The first example was a contemporary house that used contemporary landscaping. There aren’t as many modern houses on the market as other styles of homes. This example falls squarely into the more traditional residence type. It isn’t a true colonial but it is definitely in the colonial revival camp. When I met with the owners they were interested in adding a pool in their backyard. They wanted to do something that felt newer than the current look of the house.
The backyard had challenges for a pool. First, it was on the side of a mountain. Second, the backyard wasn’t very big. Zoning requirements for the offsets of a pool from the property line and primary structure meant we couldn’t vary the location of the pool very much. Before I met with the owners, they had spoken with contractors about the pool. The contractors had suggested making the entire backyard flat and then building a 4 to 5ft retaining wall along the back of the property. Trucking dirt offsite is expensive. Retaining walls that are more than 4ft tall require more engineering and are more expensive than shorter versions. When I started the design process with them, the challenge was to find a more elegant solution that could eliminate these additional costs.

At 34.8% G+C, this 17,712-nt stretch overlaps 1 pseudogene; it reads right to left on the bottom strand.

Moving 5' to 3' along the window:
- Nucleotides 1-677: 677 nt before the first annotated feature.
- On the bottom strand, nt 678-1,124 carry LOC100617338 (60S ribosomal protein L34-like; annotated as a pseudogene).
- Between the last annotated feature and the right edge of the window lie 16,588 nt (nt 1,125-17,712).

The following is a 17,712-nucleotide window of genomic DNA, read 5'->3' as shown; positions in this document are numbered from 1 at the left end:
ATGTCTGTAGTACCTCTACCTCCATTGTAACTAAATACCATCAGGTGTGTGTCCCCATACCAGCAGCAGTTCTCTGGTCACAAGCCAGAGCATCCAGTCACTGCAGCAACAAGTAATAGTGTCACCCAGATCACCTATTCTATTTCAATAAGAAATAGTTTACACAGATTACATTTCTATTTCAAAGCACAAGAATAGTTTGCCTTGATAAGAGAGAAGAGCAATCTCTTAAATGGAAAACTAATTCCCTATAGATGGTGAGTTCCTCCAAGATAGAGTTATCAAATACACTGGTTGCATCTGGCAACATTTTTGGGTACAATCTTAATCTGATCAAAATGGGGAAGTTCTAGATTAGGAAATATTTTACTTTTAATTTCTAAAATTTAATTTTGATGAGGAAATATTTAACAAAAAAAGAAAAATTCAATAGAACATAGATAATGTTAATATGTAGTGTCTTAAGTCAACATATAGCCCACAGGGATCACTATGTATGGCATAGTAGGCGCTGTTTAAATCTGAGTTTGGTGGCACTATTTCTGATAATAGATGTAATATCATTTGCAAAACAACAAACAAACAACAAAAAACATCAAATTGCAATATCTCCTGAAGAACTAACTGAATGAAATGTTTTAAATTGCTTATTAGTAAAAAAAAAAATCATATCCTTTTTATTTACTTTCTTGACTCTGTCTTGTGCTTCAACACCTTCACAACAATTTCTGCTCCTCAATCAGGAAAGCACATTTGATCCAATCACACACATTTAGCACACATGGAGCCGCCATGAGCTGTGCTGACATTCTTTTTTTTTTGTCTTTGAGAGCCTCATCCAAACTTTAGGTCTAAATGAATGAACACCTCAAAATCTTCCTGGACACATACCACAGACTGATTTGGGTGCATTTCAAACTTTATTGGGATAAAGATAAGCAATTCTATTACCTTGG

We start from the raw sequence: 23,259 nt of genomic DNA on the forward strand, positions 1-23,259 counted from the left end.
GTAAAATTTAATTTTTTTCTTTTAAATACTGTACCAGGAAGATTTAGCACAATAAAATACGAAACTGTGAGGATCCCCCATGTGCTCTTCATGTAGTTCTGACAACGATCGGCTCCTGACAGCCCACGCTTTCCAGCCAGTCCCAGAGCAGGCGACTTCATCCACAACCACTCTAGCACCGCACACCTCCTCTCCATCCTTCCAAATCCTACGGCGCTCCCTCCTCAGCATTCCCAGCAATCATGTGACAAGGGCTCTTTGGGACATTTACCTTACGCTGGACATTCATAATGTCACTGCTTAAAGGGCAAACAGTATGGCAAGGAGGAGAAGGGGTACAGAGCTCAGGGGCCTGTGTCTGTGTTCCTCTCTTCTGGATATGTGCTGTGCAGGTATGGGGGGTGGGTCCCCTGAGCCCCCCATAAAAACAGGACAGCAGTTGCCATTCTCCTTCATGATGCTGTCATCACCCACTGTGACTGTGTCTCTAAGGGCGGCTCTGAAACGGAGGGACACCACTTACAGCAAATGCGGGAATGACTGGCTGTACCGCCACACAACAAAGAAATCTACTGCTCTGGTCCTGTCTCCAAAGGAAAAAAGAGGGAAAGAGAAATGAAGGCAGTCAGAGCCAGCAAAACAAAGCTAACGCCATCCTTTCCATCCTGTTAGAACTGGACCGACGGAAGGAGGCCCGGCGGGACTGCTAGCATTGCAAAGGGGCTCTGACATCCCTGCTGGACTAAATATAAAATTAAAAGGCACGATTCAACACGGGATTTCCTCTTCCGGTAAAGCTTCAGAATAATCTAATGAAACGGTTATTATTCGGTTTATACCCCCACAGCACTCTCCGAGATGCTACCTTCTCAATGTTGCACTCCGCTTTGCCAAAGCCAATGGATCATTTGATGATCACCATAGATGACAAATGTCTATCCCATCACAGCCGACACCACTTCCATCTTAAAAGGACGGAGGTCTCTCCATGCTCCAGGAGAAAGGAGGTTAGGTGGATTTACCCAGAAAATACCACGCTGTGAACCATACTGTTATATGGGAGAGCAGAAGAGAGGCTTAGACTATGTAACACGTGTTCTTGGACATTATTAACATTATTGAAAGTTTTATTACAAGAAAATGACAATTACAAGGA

What came from our meetings was to use the slope as a focal point and allow one side of the pool to be almost exposed with the other sides in-ground. We completely eliminated the need for any retaining wall taller than 3ft with this approach and saved thousands of dollars of trucking fees because we left most of the dirt where it was. With the dirt we did remove, we created a bioswale at the side of the house to address stormwater issues.
We kept the cost of the retaining walls down even more by using concrete block for the construction. To dress the walls up, we covered the block with wood giving the backyard a spa-feel or something from Santa Monica, California.
The initial design and construction was in 2017. This year in 2018, we continued the home’s transformation by adding a new cladding and a green roof to a portion of the roof.
Contemporary Landscape Design, Part 1
Contemporary Landscape Design, Part 2
Contemporary Landscape Design, Part 4